The Office of the Inspector General for the United States Department of Education, by their actions, seems to have a double standard for wrongdoing and impropriety concerning charter schools and public schools in Miami-Dade County, Florida.
Last month, The Miami Herald reported that South Miami-based Academica Corp., Florida’s largest charter school management company, is being investigated by the USDOE for “potential conflicts of interests in its business practices.”
Charter school critics said the Inspector General’s findings were a reason to push back on HB 7083, the bill that could weaken the power of school districts over new charter schools. HB 7083 died in the House K-12 Education Committee.
Critics of charter schools and school choice were quick to pounce on the USDOE audit that spotted “potential,” but not proven and definite, improprieties akin to those committed by the school district in terms of bogus teacher evaluation training, teacher certification fraud, and test cheating at Miami Norland Senior High School.
“Obviously, there are some serious questions about the way the system works in Florida. The prudent thing for the Legislature to do would be to wait for the federal government to finish its work [on the audit] and then consider changes to the charter school law,” said Miami-Dade School Board member Raquel Regalado.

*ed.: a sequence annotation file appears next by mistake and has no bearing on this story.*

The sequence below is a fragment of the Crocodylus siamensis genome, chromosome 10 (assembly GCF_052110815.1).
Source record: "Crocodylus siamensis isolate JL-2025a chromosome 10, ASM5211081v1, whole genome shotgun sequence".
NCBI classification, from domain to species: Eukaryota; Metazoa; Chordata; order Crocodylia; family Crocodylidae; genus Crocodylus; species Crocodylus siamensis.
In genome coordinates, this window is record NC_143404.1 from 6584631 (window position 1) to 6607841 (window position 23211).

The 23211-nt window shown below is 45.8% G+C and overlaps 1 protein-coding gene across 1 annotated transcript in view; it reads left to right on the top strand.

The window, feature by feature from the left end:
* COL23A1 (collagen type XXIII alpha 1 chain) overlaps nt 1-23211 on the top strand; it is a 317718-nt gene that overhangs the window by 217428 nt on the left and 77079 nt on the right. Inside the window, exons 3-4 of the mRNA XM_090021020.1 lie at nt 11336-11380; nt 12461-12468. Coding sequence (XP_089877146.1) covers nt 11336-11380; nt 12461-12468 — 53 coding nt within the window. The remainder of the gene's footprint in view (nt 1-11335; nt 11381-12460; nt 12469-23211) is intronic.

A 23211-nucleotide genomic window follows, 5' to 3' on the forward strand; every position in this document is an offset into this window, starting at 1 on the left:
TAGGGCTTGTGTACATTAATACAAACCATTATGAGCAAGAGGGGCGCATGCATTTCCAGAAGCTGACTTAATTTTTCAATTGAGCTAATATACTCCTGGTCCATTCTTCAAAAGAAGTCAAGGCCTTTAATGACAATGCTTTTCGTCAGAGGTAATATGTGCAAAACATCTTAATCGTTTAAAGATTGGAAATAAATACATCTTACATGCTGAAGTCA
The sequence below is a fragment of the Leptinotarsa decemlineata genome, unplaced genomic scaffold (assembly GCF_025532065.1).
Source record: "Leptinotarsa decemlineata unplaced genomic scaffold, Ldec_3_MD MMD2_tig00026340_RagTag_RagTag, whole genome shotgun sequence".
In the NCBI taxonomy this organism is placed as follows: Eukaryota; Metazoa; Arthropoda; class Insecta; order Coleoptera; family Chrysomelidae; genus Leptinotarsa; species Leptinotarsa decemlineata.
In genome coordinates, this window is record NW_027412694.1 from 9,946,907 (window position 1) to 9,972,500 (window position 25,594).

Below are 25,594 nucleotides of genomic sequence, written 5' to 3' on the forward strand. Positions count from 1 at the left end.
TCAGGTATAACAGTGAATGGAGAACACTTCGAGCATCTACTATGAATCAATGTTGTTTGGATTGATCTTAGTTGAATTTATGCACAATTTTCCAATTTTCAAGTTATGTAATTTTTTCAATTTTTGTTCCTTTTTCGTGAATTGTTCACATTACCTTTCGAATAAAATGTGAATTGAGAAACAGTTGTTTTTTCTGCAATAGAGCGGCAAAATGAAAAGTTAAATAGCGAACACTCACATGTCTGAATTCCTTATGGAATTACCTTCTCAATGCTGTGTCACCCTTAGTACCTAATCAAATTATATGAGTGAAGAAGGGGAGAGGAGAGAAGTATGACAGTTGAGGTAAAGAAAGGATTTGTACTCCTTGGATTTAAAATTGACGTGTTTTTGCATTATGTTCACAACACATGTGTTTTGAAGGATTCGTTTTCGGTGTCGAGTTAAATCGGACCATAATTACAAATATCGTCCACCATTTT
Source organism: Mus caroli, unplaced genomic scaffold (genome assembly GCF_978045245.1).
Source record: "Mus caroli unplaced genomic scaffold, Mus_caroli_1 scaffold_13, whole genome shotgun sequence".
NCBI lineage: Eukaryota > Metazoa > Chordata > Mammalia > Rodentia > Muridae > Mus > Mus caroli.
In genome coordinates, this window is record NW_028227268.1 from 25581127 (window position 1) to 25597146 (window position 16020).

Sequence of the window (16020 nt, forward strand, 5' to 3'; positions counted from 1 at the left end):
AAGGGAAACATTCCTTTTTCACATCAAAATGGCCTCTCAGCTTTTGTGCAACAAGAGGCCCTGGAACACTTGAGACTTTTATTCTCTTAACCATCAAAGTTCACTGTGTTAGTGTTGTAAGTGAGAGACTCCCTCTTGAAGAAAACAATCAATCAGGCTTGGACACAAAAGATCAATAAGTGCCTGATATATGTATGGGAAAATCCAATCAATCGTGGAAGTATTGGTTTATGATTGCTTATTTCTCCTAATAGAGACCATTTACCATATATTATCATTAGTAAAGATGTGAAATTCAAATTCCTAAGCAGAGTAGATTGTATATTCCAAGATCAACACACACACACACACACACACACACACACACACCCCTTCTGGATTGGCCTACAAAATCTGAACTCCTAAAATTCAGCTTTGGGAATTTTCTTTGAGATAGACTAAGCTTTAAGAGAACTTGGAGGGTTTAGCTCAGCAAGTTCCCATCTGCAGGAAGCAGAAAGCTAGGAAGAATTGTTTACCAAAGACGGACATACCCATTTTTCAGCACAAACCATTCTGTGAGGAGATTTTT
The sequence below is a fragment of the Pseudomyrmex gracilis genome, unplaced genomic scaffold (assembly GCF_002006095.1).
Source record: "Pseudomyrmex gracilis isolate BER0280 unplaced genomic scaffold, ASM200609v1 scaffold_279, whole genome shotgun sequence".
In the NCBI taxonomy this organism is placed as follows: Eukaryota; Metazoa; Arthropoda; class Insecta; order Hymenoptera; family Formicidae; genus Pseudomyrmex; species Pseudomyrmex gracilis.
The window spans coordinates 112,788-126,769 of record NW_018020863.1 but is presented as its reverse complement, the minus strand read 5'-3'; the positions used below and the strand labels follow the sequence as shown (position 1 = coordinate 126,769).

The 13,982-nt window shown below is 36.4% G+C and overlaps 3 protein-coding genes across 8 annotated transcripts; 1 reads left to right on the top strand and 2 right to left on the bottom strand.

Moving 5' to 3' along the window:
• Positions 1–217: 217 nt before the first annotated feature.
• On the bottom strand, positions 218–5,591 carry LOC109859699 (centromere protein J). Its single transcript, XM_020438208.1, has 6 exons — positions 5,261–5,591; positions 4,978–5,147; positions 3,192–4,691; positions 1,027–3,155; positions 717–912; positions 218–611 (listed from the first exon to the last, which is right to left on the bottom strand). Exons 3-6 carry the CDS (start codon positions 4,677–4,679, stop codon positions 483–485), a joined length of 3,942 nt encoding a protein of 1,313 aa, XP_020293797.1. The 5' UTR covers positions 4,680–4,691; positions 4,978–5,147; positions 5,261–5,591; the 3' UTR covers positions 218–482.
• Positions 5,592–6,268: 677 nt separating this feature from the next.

Jeff Wright, of the Florida Education Association, concurred: “If an audit like this is going on, the Legislature should not give charter schools more opportunities to game the system.”
But Rep. Manny Diaz, the Hialeah Republican sponsoring the bill, who left his job with the M-DCPS last year to become dean of a private college managed by Academica, said his proposal would not open the door to questionable business practices.
“This is not about opening up the Wild Wild West. We want there to be controls [over charter schools]. We just want to make sure the controls are uniform and transparent,” said Diaz.
It is interesting how Ms. Regalado and Mr. Wright come out on an unsubstantiated issue concerning charter schools, but where do they stand on substantiated wrongdoing by Miami-Dade County Public Schools on bogus teacher evaluation training, teacher certification fraud, and test cheating at Miami Norland Senior High School, and why have they not been vocal on those issues?
Furthermore, and more disturbing, the whistle-blower, Mr. Trevor Colestock, reported these issues to the USDOE OIG and they have done nothing to address them. Neither the USDOE or state officials have held anyone from Miami Norland Senior or M-DCPS to account.
Is it because charter schools and proponents of school choice espouse innovative teaching and offer students freedom from the Common Core and other federal government mandates and M-DCPS Superintendent Alberto Carvalho embraces Common Core, Race To the Top, and other federal initiatives?